Yesterday (Sunday, September 11th 2011) marked the 10th anniversary of the September 11th terrorist attacks.
It also marked the official opening of the newly constructed 9/11 memorial, which was built to honor and pay tribute to the people who lost their lives in the terrorist attacks on New York City and Washington, D.C. on September 11, 2001.
The National September 11 Memorial is a tribute of remembrance and honor to the nearly 3,000 people killed in the terror attacks of September 11, 2001 at the World Trade Center site, near Shanksville, Pa., and at the Pentagon, as well as the six people killed in the World Trade Center bombing in February 1993.
The Memorial’s twin reflecting pools are each nearly an acre in size and feature the largest manmade waterfalls in the North America. The pools sit within the footprints where the Twin Towers once stood. Architect Michael Arad and landscape architect Peter Walker created the Memorial design selected from a global design competition that included more than 5,200 entries from 63 nations.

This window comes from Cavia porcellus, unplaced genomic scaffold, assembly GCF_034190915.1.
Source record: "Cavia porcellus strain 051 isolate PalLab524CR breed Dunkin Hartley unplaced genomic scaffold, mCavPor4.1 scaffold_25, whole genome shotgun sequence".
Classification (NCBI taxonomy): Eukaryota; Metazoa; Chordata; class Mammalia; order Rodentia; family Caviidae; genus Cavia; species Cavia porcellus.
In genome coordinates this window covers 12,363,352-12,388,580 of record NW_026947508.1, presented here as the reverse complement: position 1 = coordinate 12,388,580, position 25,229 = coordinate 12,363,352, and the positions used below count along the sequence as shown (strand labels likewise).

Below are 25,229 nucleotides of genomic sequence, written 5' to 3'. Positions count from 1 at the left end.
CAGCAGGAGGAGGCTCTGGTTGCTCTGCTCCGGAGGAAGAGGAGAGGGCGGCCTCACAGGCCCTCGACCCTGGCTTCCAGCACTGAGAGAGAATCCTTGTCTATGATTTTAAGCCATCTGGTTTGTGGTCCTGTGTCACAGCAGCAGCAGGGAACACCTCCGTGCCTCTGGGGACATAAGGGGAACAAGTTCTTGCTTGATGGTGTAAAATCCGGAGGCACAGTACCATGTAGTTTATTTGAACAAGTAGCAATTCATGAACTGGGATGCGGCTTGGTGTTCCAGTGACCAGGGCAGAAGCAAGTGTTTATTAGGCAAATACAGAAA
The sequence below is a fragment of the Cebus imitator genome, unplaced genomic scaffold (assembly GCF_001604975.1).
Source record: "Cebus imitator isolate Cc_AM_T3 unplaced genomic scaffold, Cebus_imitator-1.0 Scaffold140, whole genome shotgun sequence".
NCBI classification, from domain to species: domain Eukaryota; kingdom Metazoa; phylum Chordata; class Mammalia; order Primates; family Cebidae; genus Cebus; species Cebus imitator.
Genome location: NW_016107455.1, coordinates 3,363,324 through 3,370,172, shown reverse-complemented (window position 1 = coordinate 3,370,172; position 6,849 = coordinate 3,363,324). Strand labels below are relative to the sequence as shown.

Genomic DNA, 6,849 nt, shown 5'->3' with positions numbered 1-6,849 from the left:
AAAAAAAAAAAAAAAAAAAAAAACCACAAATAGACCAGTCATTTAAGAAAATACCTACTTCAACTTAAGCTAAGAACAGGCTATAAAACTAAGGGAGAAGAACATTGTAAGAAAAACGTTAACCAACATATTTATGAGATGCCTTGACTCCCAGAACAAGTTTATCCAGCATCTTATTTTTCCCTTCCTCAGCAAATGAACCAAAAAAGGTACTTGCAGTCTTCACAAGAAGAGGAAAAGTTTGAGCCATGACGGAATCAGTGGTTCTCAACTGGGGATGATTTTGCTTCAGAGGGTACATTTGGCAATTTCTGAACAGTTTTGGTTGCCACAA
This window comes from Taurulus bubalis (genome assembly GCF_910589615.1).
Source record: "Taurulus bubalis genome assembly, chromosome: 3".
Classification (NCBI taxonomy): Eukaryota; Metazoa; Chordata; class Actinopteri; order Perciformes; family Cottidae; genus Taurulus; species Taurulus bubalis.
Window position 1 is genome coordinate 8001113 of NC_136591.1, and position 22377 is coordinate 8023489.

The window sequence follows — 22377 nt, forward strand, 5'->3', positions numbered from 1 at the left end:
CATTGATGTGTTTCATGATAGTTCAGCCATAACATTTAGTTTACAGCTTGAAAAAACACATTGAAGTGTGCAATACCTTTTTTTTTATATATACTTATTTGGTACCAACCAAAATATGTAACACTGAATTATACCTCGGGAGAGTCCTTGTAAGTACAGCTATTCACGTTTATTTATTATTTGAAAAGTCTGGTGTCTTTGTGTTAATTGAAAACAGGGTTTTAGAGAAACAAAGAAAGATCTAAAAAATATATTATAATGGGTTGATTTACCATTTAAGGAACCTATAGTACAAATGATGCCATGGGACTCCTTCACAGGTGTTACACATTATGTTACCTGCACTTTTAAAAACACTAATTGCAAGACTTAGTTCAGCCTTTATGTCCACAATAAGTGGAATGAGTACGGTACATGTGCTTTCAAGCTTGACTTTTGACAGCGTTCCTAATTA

The names of every person who died in the 2001 and 1993 attacks are inscribed into bronze panels edging the Memorial pools, a powerful reminder of the largest loss of life resulting from a foreign attack on American soil and the greatest single loss of rescue personnel in American history.
The display of these names is the very heart of the Memorial. The design of the names parapet provides a direct relationship between the visitor, the names, and the water, allowing for a feeling of quiet reverence between the visitor and the Memorial.
Names were stencil-cut into the parapets, allowing visitors to look through the names at the water, and to create paper impressions or rubbings of individual names. At night, light will shine up through the voids created by each letter of a name.